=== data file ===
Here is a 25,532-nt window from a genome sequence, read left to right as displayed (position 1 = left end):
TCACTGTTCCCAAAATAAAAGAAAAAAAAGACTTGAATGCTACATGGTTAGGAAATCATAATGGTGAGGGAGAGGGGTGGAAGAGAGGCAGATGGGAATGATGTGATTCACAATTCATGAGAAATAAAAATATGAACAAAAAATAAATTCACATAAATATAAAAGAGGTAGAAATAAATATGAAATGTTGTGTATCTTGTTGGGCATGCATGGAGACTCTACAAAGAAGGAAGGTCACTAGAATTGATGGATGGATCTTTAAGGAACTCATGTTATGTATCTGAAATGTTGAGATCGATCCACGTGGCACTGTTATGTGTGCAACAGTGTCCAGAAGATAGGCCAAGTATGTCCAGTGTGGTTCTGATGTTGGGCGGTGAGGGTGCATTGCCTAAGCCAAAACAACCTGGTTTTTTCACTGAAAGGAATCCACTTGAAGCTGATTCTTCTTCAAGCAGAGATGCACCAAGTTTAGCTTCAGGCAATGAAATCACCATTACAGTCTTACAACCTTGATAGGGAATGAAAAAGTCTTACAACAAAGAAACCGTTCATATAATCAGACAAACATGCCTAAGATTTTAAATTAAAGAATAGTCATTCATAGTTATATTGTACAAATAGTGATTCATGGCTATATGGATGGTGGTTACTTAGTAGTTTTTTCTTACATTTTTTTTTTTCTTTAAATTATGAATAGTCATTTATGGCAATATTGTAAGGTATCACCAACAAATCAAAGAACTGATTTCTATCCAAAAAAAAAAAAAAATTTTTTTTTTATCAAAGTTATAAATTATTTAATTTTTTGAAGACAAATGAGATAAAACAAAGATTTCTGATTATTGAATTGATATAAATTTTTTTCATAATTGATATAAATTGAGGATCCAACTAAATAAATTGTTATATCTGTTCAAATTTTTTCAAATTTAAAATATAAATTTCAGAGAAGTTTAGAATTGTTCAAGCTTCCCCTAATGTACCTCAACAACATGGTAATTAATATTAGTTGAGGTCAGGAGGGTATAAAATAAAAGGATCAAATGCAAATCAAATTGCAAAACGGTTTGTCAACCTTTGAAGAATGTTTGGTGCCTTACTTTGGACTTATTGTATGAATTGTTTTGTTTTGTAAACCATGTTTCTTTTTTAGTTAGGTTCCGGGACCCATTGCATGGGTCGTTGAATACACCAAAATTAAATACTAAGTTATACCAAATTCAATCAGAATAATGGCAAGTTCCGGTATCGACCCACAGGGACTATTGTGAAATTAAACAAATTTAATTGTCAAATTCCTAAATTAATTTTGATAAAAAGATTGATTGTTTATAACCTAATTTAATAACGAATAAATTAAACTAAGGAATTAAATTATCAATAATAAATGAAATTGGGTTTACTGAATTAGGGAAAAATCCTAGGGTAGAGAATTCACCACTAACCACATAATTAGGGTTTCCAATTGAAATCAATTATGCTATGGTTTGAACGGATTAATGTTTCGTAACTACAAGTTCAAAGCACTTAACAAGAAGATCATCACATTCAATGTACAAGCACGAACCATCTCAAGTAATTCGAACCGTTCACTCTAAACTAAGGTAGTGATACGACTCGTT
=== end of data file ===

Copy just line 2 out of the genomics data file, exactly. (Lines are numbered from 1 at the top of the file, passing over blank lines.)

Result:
TCACTGTTCCCAAAATAAAAGAAAAAAAAGACTTGAATGCTACATGGTTAGGAAATCATAATGGTGAGGGAGAGGGGTGGAAGAGAGGCAGATGGGAATGATGTGATTCACAATTCATGAGAAATAAAAATATGAACAAAAAATAAATTCACATAAATATAAAAGAGGTAGAAATAAATATGAAATGTTGTGTATCTTGTTGGGCATGCATGGAGACTCTACAAAGAAGGAAGGTCACTAGAATTGATGGATGGATCTTTAAGGAACTCATGTTATGTATCTGAAATGTTGAGATCGATCCACGTGGCACTGTTATGTGTGCAACAGTGTCCAGAAGATAGGCCAAGTATGTCCAGTGTGGTTCTGATGTTGGGCGGTGAGGGTGCATTGCCTAAGCCAAAACAACCTGGTTTTTTCACTGAAAGGAATCCACTTGAAGCTGATTCTTCTTCAAGCAGAGATGCACCAAGTTTAGCTTCAGGCAATGAAATCACCATTACAGTCTTACAACCTTGATAGGGAATGAAAAAGTCTTACAACAAAGAAACCGTTCATATAATCAGACAAACATGCCTAAGATTTTAAATTAAAGAATAGTCATTCATAGTTATATTGTACAAATAGTGATTCATGGCTATATGGATGGTGGTTACTTAGTAGTTTTTTCTTACATTTTTTTTTTTCTTTAAATTATGAATAGTCATTTATGGCAATATTGTAAGGTATCACCAACAAATCAAAGAACTGATTTCTATCCAAAAAAAAAAAAAAATTTTTTTTTTATCAAAGTTATAAATTATTTAATTTTTTGAAGACAAATGAGATAAAACAAAGATTTCTGATTATTGAATTGATATAAATTTTTTTCATAATTGATATAAATTGAGGATCCAACTAAATAAATTGTTATATCTGTTCAAATTTTTTCAAATTTAAAATATAAATTTCAGAGAAGTTTAGAATTGTTCAAGCTTCCCCTAATGTACCTCAACAACATGGTAATTAATATTAGTTGAGGTCAGGAGGGTATAAAATAAAAGGATCAAATGCAAATCAAATTGCAAAACGGTTTGTCAACCTTTGAAGAATGTTTGGTGCCTTACTTTGGACTTATTGTATGAATTGTTTTGTTTTGTAAACCATGTTTCTTTTTTAGTTAGGTTCCGGGACCCATTGCATGGGTCGTTGAATACACCAAAATTAAATACTAAGTTATACCAAATTCAATCAGAATAATGGCAAGTTCCGGTATCGACCCACAGGGACTATTGTGAAATTAAACAAATTTAATTGTCAAATTCCTAAATTAATTTTGATAAAAAGATTGATTGTTTATAACCTAATTTAATAACGAATAAATTAAACTAAGGAATTAAATTATCAATAATAAATGAAATTGGGTTTACTGAATTAGGGAAAAATCCTAGGGTAGAGAATTCACCACTAACCACATAATTAGGGTTTCCAATTGAAATCAATTATGCTATGGTTTGAACGGATTAATGTTTCGTAACTACAAGTTCAAAGCACTTAACAAGAAGATCATCACATTCAATGTACAAGCACGAACCATCTCAAGTAATTCGAACCGTTCACTCTAAACTAAGGTAGTGATACGACTCGTT